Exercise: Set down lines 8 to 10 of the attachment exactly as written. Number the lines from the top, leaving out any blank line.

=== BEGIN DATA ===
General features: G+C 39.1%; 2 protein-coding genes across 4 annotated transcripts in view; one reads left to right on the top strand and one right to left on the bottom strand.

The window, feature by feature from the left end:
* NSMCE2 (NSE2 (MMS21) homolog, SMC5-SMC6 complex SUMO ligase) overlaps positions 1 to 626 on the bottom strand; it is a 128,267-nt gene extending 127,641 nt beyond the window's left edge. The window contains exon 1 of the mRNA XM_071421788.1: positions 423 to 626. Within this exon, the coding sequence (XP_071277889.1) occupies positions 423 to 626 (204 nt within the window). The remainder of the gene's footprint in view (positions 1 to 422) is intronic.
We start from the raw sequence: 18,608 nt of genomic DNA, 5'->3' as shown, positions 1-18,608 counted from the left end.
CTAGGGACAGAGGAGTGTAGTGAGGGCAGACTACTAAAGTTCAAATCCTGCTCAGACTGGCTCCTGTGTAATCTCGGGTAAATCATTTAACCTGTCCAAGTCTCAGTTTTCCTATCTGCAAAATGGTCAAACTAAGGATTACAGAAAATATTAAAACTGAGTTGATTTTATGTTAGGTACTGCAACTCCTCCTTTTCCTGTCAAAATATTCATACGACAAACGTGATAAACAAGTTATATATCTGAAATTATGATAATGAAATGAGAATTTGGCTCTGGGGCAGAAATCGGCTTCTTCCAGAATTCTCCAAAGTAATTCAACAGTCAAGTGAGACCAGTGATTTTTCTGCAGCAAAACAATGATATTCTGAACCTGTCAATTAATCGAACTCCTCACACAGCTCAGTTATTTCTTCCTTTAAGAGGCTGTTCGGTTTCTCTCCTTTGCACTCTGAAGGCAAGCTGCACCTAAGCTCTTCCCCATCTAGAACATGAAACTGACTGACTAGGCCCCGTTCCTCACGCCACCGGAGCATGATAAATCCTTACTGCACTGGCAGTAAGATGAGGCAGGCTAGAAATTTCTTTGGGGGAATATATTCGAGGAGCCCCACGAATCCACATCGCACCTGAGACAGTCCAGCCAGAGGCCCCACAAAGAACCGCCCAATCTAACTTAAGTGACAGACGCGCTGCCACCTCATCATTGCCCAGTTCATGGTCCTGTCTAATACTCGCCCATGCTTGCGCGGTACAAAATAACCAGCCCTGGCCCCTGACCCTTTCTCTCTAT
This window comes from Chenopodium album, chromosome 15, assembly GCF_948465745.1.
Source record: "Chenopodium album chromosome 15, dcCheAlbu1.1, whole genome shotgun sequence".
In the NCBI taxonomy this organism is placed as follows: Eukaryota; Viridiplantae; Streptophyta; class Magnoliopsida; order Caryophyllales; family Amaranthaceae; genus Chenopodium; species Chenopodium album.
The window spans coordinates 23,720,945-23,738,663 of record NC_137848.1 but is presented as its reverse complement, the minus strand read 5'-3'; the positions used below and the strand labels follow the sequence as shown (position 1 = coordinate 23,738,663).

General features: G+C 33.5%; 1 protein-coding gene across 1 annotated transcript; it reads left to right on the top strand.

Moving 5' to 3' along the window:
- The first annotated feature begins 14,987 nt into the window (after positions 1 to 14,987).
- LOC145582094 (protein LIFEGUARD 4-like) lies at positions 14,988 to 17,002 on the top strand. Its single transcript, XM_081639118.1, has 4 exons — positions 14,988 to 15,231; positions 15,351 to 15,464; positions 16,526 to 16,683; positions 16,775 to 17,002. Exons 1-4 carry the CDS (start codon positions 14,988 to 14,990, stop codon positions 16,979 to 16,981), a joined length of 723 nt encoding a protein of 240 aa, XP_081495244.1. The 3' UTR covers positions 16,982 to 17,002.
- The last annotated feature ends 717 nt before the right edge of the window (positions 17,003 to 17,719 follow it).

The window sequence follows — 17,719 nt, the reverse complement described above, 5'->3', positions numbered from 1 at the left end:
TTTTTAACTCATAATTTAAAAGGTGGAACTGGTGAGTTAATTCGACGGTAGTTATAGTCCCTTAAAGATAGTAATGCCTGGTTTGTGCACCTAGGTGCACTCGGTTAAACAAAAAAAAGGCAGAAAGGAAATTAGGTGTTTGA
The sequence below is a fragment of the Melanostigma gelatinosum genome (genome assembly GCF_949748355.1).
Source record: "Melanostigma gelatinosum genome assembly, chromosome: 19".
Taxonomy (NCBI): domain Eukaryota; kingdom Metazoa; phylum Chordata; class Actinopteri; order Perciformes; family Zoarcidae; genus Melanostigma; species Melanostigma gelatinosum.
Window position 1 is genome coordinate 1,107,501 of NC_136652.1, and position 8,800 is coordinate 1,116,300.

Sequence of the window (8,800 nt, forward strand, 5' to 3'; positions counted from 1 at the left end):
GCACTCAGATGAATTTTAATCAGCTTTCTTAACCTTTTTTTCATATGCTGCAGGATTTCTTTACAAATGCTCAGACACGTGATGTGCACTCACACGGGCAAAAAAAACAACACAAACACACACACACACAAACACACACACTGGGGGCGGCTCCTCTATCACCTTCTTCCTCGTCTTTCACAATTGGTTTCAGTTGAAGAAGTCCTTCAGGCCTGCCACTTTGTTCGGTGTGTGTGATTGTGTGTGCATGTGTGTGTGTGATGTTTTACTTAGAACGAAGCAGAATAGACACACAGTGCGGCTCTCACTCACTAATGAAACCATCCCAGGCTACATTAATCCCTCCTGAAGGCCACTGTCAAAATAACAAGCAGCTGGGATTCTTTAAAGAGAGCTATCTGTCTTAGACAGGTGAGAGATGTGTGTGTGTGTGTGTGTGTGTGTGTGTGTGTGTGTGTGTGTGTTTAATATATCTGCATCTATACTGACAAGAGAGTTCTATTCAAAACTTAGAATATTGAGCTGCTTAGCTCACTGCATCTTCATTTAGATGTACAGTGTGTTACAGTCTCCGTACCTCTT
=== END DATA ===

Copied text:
In the NCBI taxonomy this organism is placed as follows: Eukaryota; Viridiplantae; Streptophyta; class Magnoliopsida; order Caryophyllales; family Amaranthaceae; genus Chenopodium; species Chenopodium album.
The window spans coordinates 23,720,945-23,738,663 of record NC_137848.1 but is presented as its reverse complement, the minus strand read 5'-3'; the positions used below and the strand labels follow the sequence as shown (position 1 = coordinate 23,738,663).

General features: G+C 33.5%; 1 protein-coding gene across 1 annotated transcript; it reads left to right on the top strand.